Fun free zones. Recently I spoke with a woman in my church who works at a local elementary school. She talked about how the kids are told all day to sit down, sit still, and be quiet. Is it any wonder that kids have trouble doing the same when they come to church. Is it any wonder that we have trouble getting new kids to WANT to come to church. If we are doing the same thing they are doing at school, but with a different text book, don’t be surprised if kids misbehave, check out mentally, or stop coming.

It’s not ABOUT the fun. In fairness, there are some churches who have gone too far in the other direction. In attempt to get and keep the kids attention, they have become more about the fun and entertainment and are failing to teach the Bible in a serious and effective manor. I know that this is a tough balance, but our programs can’t simply be about having fun. Now, this is not to say that we should never have any events that are simply for the fun of it. I’m all for the occasional fun event. But, even with these the ultimate purpose is to provide an opportunity for the kids to fellowship and grow closer together and for them to have something to invite their friends to.

Fun is a TOOL. I don’t think I’ll ever forget what my pastor at a past church told me about fun. It was at the youth camp that my last church puts on every year. I was leading the team that did much of the cooking. In a lull between meals we were talking about camp and how much FUN the kids seemed to be having. He explained that if we could help them to have FUN and feed them well, then he could get in front of them that night and speak on whatever God was leading him to say and they would listen. You see, it wasn’t about the fun. Fun is a tool that gives us an opportunity to speak into the lives of children. This is, after all, what we really want.

Have Fun WITH THEM. Let’s face it most adults are way to serious. Some may even say that most adults are too boring. If we, as adults, feel that way imagine how kids feel. Something really powerful happens when we take time to actually have fun with them. Some of my greatest connections with kids have come as I was hurling a dodgeball at them or as I was dumping slime on their head, or letting them dump slime on  my head. If you truly want to speak into the lives of children, play games WITH them. Certainly there are times when you can lead a game and not participate. There are times when you might set up a game and let the kids play amongst themselves. But, there have to be times when you are having fun with them if you ever want to connect with them.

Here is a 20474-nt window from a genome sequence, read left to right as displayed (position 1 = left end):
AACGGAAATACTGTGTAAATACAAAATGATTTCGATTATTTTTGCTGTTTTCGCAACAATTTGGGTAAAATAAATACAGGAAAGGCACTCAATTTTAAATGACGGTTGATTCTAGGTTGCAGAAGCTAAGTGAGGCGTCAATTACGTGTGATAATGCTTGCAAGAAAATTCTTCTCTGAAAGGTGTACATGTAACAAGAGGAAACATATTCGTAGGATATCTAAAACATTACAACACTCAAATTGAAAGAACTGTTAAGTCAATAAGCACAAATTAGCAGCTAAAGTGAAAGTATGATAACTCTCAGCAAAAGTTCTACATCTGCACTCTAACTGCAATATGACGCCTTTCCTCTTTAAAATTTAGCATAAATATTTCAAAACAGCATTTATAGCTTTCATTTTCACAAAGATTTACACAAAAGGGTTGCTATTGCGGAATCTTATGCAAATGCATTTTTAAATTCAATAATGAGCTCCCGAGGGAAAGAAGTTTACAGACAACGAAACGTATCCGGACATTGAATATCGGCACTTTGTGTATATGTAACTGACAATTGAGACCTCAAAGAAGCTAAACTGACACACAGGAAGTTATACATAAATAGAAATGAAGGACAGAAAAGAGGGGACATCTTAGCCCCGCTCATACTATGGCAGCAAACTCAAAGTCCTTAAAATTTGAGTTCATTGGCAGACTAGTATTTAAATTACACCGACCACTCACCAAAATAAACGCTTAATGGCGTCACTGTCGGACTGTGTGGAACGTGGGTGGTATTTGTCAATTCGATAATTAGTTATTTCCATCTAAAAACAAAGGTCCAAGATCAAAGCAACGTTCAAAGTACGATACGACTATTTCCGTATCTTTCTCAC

Fun Factories. Kids are all about fun. It’s almost like food for a kids soul. Don’t believe it? Try this, put some kids in a room. Place a few objects in the middle of the room. The objects can be just about anything. Then watch them for a little bit. It may be awkward at first, but it before long the kids will take those objects and create some sort of game with them.

Play comes naturally for kids. It is simply part of who they are. If we want to reach them, it has to be part of who we are too. Besides, when they are having fun (in most cases) so are we. I can’t speak for every children’s ministry leader, but I LOVE TO HVE FUN. So, it’s a win, win, win – I have fun, the kids have fun, and I get to speak into their lives, – win, win, win.

Matt Norman

Thanks for reading this post. I hope you enjoyed it. To ensure that you never miss a post subscribe using the space on the right side of the screen.

Why Disney Does Better Than Us.

As I look around in the children’s ministry community I see two disparate trends. On the one hand there is a trend towards more interactive, lively, kid-friendly environments. On the other side is a group of people that think this is the wrong way to go. This had me really thinking recently which way is better. Should be hype up our environments, amping up the color and the energy level. Or should we go for something more calm and cool? I believe that our environments should be fun and full of color and wonder. Here’s why:

Disney does it. Ok, I know that in and of itself this is not a good reason to do anything. I can almost hear my mother now, “If they were jumping off a bridge would you do that too?” Stay with me. Disney has a long history of reaching and teaching kids. There may have been a time that their message was more wholesome and pure. That day has long gone, but still still they are reaching kids. I would go so far as to say that they are the best in the world at reaching kids and families. They have worked hard to become experts on kids; what they like, what they enjoy, how they learn; how to entertain them. Guess what… IT WORKS. They are reaching more and teaching more kids than any other organization on the planet. Reaching and teaching kids is what we want to do too. So, if they are doing is so well, maybe we should take a look at what they are doing.